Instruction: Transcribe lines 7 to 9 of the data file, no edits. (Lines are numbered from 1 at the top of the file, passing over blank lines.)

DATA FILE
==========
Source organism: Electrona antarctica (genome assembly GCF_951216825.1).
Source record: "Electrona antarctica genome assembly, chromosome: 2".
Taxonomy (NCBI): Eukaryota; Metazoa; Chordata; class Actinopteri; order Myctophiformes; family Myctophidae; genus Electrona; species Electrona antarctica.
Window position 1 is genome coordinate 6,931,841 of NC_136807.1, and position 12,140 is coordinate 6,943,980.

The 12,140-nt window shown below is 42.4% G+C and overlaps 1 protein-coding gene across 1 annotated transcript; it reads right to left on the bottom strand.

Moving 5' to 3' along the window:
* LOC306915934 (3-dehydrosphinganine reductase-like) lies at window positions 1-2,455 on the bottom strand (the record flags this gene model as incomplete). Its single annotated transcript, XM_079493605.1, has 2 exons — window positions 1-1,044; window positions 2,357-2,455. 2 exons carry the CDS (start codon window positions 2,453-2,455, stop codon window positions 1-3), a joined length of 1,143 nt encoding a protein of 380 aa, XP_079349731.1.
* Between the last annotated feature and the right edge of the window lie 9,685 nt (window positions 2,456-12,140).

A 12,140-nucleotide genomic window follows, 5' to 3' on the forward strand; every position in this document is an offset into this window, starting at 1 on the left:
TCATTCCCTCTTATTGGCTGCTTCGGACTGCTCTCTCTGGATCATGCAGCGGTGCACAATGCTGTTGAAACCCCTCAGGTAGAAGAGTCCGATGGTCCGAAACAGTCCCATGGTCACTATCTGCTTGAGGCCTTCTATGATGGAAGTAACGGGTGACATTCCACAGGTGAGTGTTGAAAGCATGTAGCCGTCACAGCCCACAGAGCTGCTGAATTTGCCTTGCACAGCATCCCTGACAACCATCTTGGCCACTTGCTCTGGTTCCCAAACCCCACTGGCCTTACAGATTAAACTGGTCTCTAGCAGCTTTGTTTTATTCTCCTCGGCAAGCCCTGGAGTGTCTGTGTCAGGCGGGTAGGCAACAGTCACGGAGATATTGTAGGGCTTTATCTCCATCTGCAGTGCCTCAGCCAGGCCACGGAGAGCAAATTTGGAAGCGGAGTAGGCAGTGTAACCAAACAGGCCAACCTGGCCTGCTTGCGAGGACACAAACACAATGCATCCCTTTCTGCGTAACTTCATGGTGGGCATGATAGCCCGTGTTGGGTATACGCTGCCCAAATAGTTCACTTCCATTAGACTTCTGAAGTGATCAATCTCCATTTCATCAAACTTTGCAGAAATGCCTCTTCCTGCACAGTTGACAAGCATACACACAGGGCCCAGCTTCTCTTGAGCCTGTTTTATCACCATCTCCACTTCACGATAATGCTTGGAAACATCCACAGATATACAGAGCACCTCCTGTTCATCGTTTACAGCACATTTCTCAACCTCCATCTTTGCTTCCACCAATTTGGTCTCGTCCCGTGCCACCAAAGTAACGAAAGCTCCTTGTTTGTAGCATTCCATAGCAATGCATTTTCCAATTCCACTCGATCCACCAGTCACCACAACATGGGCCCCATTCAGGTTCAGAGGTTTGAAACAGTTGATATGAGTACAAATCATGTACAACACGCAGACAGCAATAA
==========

* LOC306915934 (3-dehydrosphinganine reductase-like) lies at window positions 1-2,455 on the bottom strand (the record flags this gene model as incomplete). Its single annotated transcript, XM_079493605.1, has 2 exons — window positions 1-1,044; window positions 2,357-2,455. 2 exons carry the CDS (start codon window positions 2,453-2,455, stop codon window positions 1-3), a joined length of 1,143 nt encoding a protein of 380 aa, XP_079349731.1.
* Between the last annotated feature and the right edge of the window lie 9,685 nt (window positions 2,456-12,140).

A 12,140-nucleotide genomic window follows, 5' to 3' on the forward strand; every position in this document is an offset into this window, starting at 1 on the left: